Zipped-Up Candy Fat Boy

SEVEN-year-old Fat Boy for private sale, dead stock, maroon paint, nothing at all fancy on it. Unknown history but all legit. It’s tempting, isn’t it, when you come across an advert like that in The Trader?

I took the plunge and grabbed the Fat Boy before anyone else could. I rode it for six months while I was getting more cash together, then it was a matter of doing bits and pieces over the next three years as I could afford it.

Andy at Hyperformance Cycles chromed the front-end and the arse-end, did all the braiding, all the hidden wiring in the bars, pretty much everything except the motor and the paint.

A week later I went a few kays down the road to Rai’s Cycle Shack for a bit of engine work.The motor was okay but that’s never been a reason to leave things alone; you can always make significant improvements with a little know-how.

We had to wait for some parts from the States, from the Zippers Race Team that he’s got contacts with. He put the motor together in about two weeks so it was only a wait of about one month altogether.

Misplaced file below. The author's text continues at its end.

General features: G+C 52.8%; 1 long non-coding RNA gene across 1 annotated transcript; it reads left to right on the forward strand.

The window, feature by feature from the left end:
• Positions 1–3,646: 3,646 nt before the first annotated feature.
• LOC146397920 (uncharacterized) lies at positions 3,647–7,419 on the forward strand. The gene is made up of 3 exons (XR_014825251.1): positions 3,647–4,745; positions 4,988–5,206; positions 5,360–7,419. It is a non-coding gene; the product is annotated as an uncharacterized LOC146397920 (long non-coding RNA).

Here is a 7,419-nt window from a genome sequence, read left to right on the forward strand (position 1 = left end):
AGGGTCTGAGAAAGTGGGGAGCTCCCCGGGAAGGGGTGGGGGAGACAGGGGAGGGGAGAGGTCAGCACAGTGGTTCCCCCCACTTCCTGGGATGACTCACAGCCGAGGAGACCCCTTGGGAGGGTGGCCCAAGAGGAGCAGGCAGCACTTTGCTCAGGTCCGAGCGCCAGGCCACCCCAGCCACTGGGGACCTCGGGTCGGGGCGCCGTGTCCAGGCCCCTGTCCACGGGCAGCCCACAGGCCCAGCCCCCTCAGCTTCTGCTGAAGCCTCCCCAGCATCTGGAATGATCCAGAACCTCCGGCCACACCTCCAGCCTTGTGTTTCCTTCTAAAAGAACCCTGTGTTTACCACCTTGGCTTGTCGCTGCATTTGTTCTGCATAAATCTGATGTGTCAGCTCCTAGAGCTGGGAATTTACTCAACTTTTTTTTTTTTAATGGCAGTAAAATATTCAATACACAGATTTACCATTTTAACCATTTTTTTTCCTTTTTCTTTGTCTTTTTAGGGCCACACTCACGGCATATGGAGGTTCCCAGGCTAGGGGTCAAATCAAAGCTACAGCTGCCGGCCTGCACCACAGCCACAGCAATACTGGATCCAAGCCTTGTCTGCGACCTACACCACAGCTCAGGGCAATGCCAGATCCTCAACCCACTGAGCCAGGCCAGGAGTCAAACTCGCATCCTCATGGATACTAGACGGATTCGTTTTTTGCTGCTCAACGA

Rai did the heads: CC’d them, flowed them, ported them, put in 60-thou-over valves, Zippers triple valve springs, Rivera rods, and a Crane High 4 E ignition.

I think they come out from the factory with about 54 hp as standard but it’s tickling around the 100 mark now. That’s not big hp today with some of the bikes getting around but it’s enough for me at the moment. It’s a good cruiser and doesn’t really come alive ‘til after two grand.”

Tiring of the original maroon, I initially went for a Candy Purple paint job, then picked the current House of Kolor Candy Tangello. Jason from Unique Custom Paint did his usual immaculate job, adding the skulls I wanted as well as the silver flames.

That red item on the chain around the skull’s neck is a Corno, something you’ll more often see dangling from a Monaro or Valiant’s rear-view mirror. It’s an old Italian myth to keep all the bad shit away and it’s worked so far.

Like most bikes that people actually ride, this one’s still something of a work-in-progress. There are a few potential changes I have in mind to improve my outings to the Barossa and the SA coast. I’d like to get some new wheels later on, they’ll be old school wheels, and if this motor ever goes I wouldn’t mind putting a big cuber in, and maybe a wide arse end, but it’s all dollars which can be a bit hard with two kids.

For now I’m planning on riding it and enjoying it rather than just pumping money into it all the time. I’ve only put 3000 km on it in four years so it’s time to enjoy it now. It rides as well today as the day I picked it up; it’s really sweet.

words by Ross; pics by Chris Randells

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